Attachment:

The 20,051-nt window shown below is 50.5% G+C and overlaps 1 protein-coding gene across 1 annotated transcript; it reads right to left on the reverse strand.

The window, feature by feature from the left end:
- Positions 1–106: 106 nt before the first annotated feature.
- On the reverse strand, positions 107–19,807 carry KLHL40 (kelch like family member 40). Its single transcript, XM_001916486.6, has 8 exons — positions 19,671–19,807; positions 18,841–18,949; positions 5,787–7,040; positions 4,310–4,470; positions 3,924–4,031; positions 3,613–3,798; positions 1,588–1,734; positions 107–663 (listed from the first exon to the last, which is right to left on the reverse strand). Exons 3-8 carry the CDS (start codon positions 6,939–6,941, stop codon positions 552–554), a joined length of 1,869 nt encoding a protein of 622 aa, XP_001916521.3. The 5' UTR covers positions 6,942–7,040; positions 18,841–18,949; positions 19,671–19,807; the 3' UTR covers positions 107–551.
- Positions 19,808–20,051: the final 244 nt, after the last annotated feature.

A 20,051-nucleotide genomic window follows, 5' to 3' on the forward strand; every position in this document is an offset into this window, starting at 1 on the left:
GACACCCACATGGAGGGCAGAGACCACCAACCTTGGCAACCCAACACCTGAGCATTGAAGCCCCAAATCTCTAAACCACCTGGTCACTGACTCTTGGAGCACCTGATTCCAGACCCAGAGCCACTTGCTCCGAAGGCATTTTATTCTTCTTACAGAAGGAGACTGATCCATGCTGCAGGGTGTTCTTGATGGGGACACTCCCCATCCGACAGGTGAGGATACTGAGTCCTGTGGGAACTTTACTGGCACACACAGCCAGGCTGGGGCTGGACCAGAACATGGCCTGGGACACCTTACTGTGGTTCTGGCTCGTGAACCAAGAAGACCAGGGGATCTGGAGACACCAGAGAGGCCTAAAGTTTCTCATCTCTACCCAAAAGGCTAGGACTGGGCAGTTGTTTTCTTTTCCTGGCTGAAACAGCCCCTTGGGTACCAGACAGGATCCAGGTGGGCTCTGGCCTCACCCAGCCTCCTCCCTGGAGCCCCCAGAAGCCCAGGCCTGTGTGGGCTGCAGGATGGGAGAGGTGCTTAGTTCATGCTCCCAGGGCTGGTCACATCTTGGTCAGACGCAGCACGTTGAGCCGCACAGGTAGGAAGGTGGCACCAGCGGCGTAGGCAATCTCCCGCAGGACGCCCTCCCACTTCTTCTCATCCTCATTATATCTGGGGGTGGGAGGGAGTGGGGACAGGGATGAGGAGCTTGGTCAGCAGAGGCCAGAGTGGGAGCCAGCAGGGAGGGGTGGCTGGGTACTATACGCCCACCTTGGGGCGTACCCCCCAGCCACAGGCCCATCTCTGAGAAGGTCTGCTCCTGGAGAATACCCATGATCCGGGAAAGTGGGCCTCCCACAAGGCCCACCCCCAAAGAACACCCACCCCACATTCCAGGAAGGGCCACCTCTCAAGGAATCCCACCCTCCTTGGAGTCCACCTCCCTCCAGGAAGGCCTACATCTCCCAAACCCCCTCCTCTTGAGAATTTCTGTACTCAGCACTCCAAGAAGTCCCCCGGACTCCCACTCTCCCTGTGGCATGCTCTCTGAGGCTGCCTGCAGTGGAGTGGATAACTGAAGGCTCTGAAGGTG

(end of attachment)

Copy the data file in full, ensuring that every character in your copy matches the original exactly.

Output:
The 20,051-nt window shown below is 50.5% G+C and overlaps 1 protein-coding gene across 1 annotated transcript; it reads right to left on the reverse strand.

The window, feature by feature from the left end:
- Positions 1–106: 106 nt before the first annotated feature.
- On the reverse strand, positions 107–19,807 carry KLHL40 (kelch like family member 40). Its single transcript, XM_001916486.6, has 8 exons — positions 19,671–19,807; positions 18,841–18,949; positions 5,787–7,040; positions 4,310–4,470; positions 3,924–4,031; positions 3,613–3,798; positions 1,588–1,734; positions 107–663 (listed from the first exon to the last, which is right to left on the reverse strand). Exons 3-8 carry the CDS (start codon positions 6,939–6,941, stop codon positions 552–554), a joined length of 1,869 nt encoding a protein of 622 aa, XP_001916521.3. The 5' UTR covers positions 6,942–7,040; positions 18,841–18,949; positions 19,671–19,807; the 3' UTR covers positions 107–551.
- Positions 19,808–20,051: the final 244 nt, after the last annotated feature.

A 20,051-nucleotide genomic window follows, 5' to 3' on the forward strand; every position in this document is an offset into this window, starting at 1 on the left:
GACACCCACATGGAGGGCAGAGACCACCAACCTTGGCAACCCAACACCTGAGCATTGAAGCCCCAAATCTCTAAACCACCTGGTCACTGACTCTTGGAGCACCTGATTCCAGACCCAGAGCCACTTGCTCCGAAGGCATTTTATTCTTCTTACAGAAGGAGACTGATCCATGCTGCAGGGTGTTCTTGATGGGGACACTCCCCATCCGACAGGTGAGGATACTGAGTCCTGTGGGAACTTTACTGGCACACACAGCCAGGCTGGGGCTGGACCAGAACATGGCCTGGGACACCTTACTGTGGTTCTGGCTCGTGAACCAAGAAGACCAGGGGATCTGGAGACACCAGAGAGGCCTAAAGTTTCTCATCTCTACCCAAAAGGCTAGGACTGGGCAGTTGTTTTCTTTTCCTGGCTGAAACAGCCCCTTGGGTACCAGACAGGATCCAGGTGGGCTCTGGCCTCACCCAGCCTCCTCCCTGGAGCCCCCAGAAGCCCAGGCCTGTGTGGGCTGCAGGATGGGAGAGGTGCTTAGTTCATGCTCCCAGGGCTGGTCACATCTTGGTCAGACGCAGCACGTTGAGCCGCACAGGTAGGAAGGTGGCACCAGCGGCGTAGGCAATCTCCCGCAGGACGCCCTCCCACTTCTTCTCATCCTCATTATATCTGGGGGTGGGAGGGAGTGGGGACAGGGATGAGGAGCTTGGTCAGCAGAGGCCAGAGTGGGAGCCAGCAGGGAGGGGTGGCTGGGTACTATACGCCCACCTTGGGGCGTACCCCCCAGCCACAGGCCCATCTCTGAGAAGGTCTGCTCCTGGAGAATACCCATGATCCGGGAAAGTGGGCCTCCCACAAGGCCCACCCCCAAAGAACACCCACCCCACATTCCAGGAAGGGCCACCTCTCAAGGAATCCCACCCTCCTTGGAGTCCACCTCCCTCCAGGAAGGCCTACATCTCCCAAACCCCCTCCTCTTGAGAATTTCTGTACTCAGCACTCCAAGAAGTCCCCCGGACTCCCACTCTCCCTGTGGCATGCTCTCTGAGGCTGCCTGCAGTGGAGTGGATAACTGAAGGCTCTGAAGGTG